Rent or Buy: What Works Best for You?

Date Created: 03.09.2014

According to 2010 data, millions of American homeowners received a foreclosure notice. Many of those who lost their homes will gravitate toward renting as a temporary option for shelter while they work to repair their credit. However, property owners have taken note of this growing trend and raised rent prices accordingly.  This has complicated the age-old debate of whether it’s better to rent rather than buy.

This is no different when relocating to a new state or even a new country. When deciding if renting is a better option than buying, it’s best to compare the numbers from a bigger picture perspective. Many renters believe that they are cutting costs by avoiding homeowner fees such as down payments, closing costs, and property taxes, but are often blind to the long list of homeowner benefits.

Benefits

While renting may serve as a good temporary option, buying a home is a better financial decision because the cumulative amount of money spent over the years could pay off your principal instead of your landlord.  You will also build equity in your home and earn the option to refinance to make home improvements or simply have extra cash in your pocket.

Relocating transferees and expatriates often overlook this option because of the surface simplicity and appeal renting may have, but in actuality these scenarios can be ideal for buying a home.

In today’s current economic climate, your long-term and short-term goals most likely include saving money.  By renting, you have a roof over your head but you are prolonging the financial freedom and benefits of owning a home that many Americans enjoy every day.  Some of the benefits of owning a home include:

·         Tax deductions – mortgage interest and property tax obligations are fully deductible for both federal and state income taxes.  Additionally, many closing cost and fees for your loan application and appraisal may be deductible immediately or when you decide to sell your home.  Also if you have a home office, your cable and phone bill can also be deducted come April 15 (the beginning of tax season).

·         Equity – Equity is the portion of property that you actually own.  Needless to say, you can’t build equity as a renter.  Moreover, there is a new trend in home owning called equity builders.  This group of innovative homeowners picks a short-term home loan (usually a 5- or 7-year ARM) and adds money to their monthly payment to decrease the principal balance at a faster pace.  Equity builders shorten the length of their home loan, lock in low-interest rates, and own their home faster.

·         Option to borrow – Equity can be used to secure a loan or obtain a line of credit.  Your increased buying power can lead to home improvements or even the purchase of an investment property, expanding your portfolio of assets.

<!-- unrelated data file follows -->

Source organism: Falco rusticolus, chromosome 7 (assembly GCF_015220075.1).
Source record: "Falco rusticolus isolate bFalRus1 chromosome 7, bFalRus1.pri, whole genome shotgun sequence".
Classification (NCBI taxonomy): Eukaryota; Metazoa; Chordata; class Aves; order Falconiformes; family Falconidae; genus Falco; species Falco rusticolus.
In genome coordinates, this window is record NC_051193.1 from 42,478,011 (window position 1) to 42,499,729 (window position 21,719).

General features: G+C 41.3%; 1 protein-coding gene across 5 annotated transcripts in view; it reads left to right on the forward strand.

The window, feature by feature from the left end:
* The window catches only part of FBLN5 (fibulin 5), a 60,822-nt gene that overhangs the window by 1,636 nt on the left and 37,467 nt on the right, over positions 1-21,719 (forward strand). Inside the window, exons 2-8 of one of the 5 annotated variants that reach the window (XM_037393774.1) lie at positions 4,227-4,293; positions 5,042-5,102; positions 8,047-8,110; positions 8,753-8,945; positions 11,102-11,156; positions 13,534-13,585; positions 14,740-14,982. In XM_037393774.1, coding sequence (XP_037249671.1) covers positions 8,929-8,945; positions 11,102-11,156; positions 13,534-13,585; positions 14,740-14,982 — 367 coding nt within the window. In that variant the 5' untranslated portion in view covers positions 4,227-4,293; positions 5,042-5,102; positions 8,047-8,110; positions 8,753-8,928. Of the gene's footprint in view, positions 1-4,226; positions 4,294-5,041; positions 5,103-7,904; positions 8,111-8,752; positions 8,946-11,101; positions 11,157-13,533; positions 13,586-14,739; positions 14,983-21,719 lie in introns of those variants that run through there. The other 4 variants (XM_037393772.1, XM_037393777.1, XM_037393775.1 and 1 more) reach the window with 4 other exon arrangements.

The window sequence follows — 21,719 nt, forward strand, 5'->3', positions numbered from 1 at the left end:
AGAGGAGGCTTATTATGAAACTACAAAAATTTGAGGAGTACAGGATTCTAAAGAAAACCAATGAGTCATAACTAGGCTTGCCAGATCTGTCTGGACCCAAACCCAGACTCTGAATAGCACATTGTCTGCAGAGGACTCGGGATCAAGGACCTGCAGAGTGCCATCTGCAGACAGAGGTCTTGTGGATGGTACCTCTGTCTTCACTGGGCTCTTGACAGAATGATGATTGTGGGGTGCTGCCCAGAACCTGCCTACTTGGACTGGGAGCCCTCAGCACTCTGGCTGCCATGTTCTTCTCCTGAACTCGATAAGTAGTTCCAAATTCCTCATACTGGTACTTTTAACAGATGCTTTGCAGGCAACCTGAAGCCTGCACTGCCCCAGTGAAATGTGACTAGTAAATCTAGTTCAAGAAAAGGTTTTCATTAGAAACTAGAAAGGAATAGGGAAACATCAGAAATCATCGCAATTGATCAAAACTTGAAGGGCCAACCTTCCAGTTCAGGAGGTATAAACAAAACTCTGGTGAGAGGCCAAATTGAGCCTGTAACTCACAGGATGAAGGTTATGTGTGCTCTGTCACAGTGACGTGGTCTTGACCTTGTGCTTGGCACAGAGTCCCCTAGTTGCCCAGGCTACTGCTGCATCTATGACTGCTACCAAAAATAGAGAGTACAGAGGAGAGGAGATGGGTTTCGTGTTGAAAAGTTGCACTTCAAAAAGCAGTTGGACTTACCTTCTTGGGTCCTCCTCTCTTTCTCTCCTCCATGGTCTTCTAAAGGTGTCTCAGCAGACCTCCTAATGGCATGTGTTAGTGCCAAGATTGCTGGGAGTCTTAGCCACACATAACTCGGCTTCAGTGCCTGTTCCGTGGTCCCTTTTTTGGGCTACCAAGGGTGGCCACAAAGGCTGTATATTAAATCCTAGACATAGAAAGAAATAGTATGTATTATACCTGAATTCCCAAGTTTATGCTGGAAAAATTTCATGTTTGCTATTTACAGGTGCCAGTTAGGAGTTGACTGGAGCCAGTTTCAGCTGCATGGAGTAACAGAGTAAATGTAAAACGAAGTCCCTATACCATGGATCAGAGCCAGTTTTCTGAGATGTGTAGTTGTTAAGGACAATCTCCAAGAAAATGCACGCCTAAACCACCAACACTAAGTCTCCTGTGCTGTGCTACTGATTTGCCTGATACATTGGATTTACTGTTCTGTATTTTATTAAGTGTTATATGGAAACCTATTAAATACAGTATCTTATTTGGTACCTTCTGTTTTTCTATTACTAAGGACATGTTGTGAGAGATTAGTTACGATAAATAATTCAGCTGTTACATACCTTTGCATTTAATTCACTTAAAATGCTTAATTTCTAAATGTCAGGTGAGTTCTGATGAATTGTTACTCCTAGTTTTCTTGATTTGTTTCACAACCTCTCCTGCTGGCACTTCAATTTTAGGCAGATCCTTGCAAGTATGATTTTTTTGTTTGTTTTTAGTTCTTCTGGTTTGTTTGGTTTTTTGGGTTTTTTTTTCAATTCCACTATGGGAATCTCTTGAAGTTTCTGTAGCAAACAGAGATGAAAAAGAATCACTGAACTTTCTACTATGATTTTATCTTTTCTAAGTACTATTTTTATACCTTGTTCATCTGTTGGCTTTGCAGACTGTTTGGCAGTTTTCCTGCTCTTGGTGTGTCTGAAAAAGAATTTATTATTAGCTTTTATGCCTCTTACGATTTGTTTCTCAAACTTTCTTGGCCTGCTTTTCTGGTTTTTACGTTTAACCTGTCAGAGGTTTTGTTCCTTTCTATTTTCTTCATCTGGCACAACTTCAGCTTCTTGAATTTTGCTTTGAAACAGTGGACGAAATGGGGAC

·         Appreciation – While it’s hard to imagine right now, current record low home prices means you’re likely to sell your home in the future for more than what you paid for it today. For example, Harvard University’s Joint Center for Housing Studies suggests that a buyer who makes a 10 percent cash down payment with an annual home appreciation rate of 5 percent could expect a 225 percent return on the cash after five years and a 623 percent return on the cash after 10 years.

·         Freedom – Renters typically renew their lease every year.  This gives landlords the freedom to increase rent from year to year if they want to.  Buyers have exponentially more freedom to do everything from permanent décor decisions to locking in on low mortgage and interest rate prices.

Finally, the decision to rent or buy a home should be made with long-term goals in mind.  If you’re considering renting because of a foreclosure on your credit record, understand that renting is a temporary option that should be used as you repair your credit. Renting offers an alternative for people who are not yet in a position to buy.  If you use this alternative as a time to save, repair your credit, and position yourself for the future, the Dream of homeownership will be an attainable goal in no time!

 

Jonathan Slappen

Jonathan has a passion for journalism, sports, and cashmere sweaters. He lists playing basketball as a higher priority than eating food, and rumor has it he even sleeps with his basketball. When he’s not reading up on world news, and writing about politics or personal finance, Jonathan can be found cheering on the Lions at Ford Field or attempting to convince Cleveland Cavaliers owner Dan Gilbert to add him to the active roster.


 

 

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